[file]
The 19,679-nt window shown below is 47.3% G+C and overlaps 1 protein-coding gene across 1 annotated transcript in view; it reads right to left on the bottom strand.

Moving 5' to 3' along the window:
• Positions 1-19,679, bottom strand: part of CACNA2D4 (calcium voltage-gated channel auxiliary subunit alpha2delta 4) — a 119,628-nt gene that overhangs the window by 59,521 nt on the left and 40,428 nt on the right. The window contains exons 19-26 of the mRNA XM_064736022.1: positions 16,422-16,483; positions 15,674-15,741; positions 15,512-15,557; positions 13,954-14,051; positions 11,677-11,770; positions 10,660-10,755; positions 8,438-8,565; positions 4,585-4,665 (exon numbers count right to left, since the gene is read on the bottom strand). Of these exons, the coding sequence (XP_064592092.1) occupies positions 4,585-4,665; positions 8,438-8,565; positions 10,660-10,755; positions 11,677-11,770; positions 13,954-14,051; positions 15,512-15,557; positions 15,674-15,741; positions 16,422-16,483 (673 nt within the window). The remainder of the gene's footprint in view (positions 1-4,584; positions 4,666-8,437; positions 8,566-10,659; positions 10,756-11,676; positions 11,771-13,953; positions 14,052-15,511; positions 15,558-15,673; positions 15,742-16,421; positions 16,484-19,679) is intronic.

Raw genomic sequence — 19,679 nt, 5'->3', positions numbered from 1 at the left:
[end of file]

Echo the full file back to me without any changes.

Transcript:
The 19,679-nt window shown below is 47.3% G+C and overlaps 1 protein-coding gene across 1 annotated transcript in view; it reads right to left on the bottom strand.

Moving 5' to 3' along the window:
• Positions 1-19,679, bottom strand: part of CACNA2D4 (calcium voltage-gated channel auxiliary subunit alpha2delta 4) — a 119,628-nt gene that overhangs the window by 59,521 nt on the left and 40,428 nt on the right. The window contains exons 19-26 of the mRNA XM_064736022.1: positions 16,422-16,483; positions 15,674-15,741; positions 15,512-15,557; positions 13,954-14,051; positions 11,677-11,770; positions 10,660-10,755; positions 8,438-8,565; positions 4,585-4,665 (exon numbers count right to left, since the gene is read on the bottom strand). Of these exons, the coding sequence (XP_064592092.1) occupies positions 4,585-4,665; positions 8,438-8,565; positions 10,660-10,755; positions 11,677-11,770; positions 13,954-14,051; positions 15,512-15,557; positions 15,674-15,741; positions 16,422-16,483 (673 nt within the window). The remainder of the gene's footprint in view (positions 1-4,584; positions 4,666-8,437; positions 8,566-10,659; positions 10,756-11,676; positions 11,771-13,953; positions 14,052-15,511; positions 15,558-15,673; positions 15,742-16,421; positions 16,484-19,679) is intronic.

Raw genomic sequence — 19,679 nt, 5'->3', positions numbered from 1 at the left: